You Don't Need To Lead Much Of The Race As Long As You Lead The Right Bit

"You don't need to lead much of the race as long as you lead the right bit." I can't remember for certain who said that, but I'm going to attribute it to Emerson Fittipaldi, I have a vague recollection that it was him, and it does sound like the kind of thing he would say.

Road racing is a weird sport, I’m sure I will never properly understand it. I do a fair bit of it in my training, but this is almost exclusively time-trials, one at a time against the clock, a bunch race would be something of a departure for me, my first one since the Tayside road race of 2005 in fact.

The race I had chosen was the TLI Lincolnshire League event at Ashby de la Launde, this was chosen for no other reason than it was a nice sunny day and it was quite near my house. It was also my club’s road-race championship event. The race had a handicapping system, for which we were split into groups. As a relative novice I was in Group 2.

As we were called up to the start line I was introduced to others by Dennis as ‘Crasher’ and they were warned to give me a fairly wide birth, sometimes having a reputation (however undeserved!) can be a good thing. Actually during the whole race I only bumped shoulders with one of my fellow riders and had no other contact at all.

The race was run over 5 laps and 32 miles.

The start of road races tends to be very relaxed, everyone seems to just ride around together for ages and then sprint the last little bit. However, it became obvious on the first lap that there were only four of us in the group of about thirty who were doing any work at the front; Big Al, myself and two guys I didn’t recognise were taking it in turns dragging everyone else along. No-one else seemed to be that bothered about trying not to let the group behind catch us, they looked content sitting in our slipstream.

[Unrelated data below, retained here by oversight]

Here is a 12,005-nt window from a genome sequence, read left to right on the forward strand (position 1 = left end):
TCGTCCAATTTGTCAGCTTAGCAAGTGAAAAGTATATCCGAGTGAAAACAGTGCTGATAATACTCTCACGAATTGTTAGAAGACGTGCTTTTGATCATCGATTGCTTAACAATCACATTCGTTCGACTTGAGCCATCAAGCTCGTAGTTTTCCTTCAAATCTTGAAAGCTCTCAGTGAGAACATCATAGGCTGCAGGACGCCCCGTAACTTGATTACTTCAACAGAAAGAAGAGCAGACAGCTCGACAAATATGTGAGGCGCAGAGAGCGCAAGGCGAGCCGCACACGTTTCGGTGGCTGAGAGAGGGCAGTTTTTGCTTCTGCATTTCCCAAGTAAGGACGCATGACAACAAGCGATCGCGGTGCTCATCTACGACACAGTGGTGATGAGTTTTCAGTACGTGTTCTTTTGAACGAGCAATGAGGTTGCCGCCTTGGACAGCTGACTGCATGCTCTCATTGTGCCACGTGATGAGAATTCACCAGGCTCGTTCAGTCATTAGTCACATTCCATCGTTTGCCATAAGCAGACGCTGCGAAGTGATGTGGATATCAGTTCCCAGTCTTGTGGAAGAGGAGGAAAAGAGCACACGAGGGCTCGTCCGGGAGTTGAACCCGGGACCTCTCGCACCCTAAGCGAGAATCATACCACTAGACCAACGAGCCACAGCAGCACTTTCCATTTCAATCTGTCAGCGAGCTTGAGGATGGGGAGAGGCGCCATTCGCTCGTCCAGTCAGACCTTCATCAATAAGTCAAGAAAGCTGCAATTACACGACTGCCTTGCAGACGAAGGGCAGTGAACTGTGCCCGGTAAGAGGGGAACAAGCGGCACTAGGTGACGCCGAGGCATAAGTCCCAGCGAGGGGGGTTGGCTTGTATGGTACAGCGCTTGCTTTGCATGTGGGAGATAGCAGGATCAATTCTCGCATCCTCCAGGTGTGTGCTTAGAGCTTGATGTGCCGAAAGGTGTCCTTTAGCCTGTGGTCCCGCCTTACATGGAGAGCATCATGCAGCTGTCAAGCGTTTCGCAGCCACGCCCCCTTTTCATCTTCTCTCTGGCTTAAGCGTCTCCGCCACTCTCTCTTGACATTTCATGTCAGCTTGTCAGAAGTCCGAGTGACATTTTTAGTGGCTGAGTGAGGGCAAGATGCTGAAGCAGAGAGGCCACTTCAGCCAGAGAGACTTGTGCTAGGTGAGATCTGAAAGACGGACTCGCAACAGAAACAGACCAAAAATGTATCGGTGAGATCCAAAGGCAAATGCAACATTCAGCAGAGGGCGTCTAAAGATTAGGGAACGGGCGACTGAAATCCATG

I accidentally made a break at the end of the first lap, there was a bit of a climb up to the start and finish line, I lead up here but looking behind me as we reached the top I realised that no-one else was anywhere nearby. If I was going to do all the work at the front I might as well just do it for myself so off I went. I was joined by one of the guys I didn’t recognise and we rode most of the next lap as a 2-up.

Inevitably when pursued by a group that much larger we were eventually caught again. There was still only the four of us doing any work, we weren’t quite strong enough to break away but our attempts to up the pace of the group didn’t go well, we even got told off by one rider for going too fast! Am I missing something? It is a race isn’t it?

After we had caught and passed Group 1 at the beginning of the fourth lap I had one more attempt to break away, I managed to get a lead of about 300 yards and held it for about 3 miles but when Group 3 caught and joined forces with Group 2 they quickly hunted me down.

This combined group was much faster, which just goes to show that the rest of Group 2 could have gone harder if they had tried. The roadies are a grumpy bunch though, some of them even getting all cross and shouty because the ‘through and off’ was going to the right rather than the left at one point. Does it really matter? I was keeping an eye on Big Al though, it looked it would be between him and me for our club championship title.

We were all together with about two miles to go, someone made a break as we went round the S bends at RAF Digby, I saw him go and attempted to go with him, I got 50 yards ahead of the pack but it wasn’t enough. I took the inside line for the final corner, but that was the wrong choice, the tighter line may have been shorter but it meant that I had to scrub off too much speed to get round.

Henry Thompson appeared out of nowhere, round the outside of everyone and shot off up the hill, taking the race win by about three seconds and victory in our club championship in the process. I finished somewhere just outside the top 10.

Overall it was a peculiar experience, and not nearly as fast as I was expecting, we only averaged about 23mph, although the last lap with Group 3 would have been a bit higher than that. It was good training, but for thrills I think I’ll stick to the mountain bike, the standard of competition is much higher there too!

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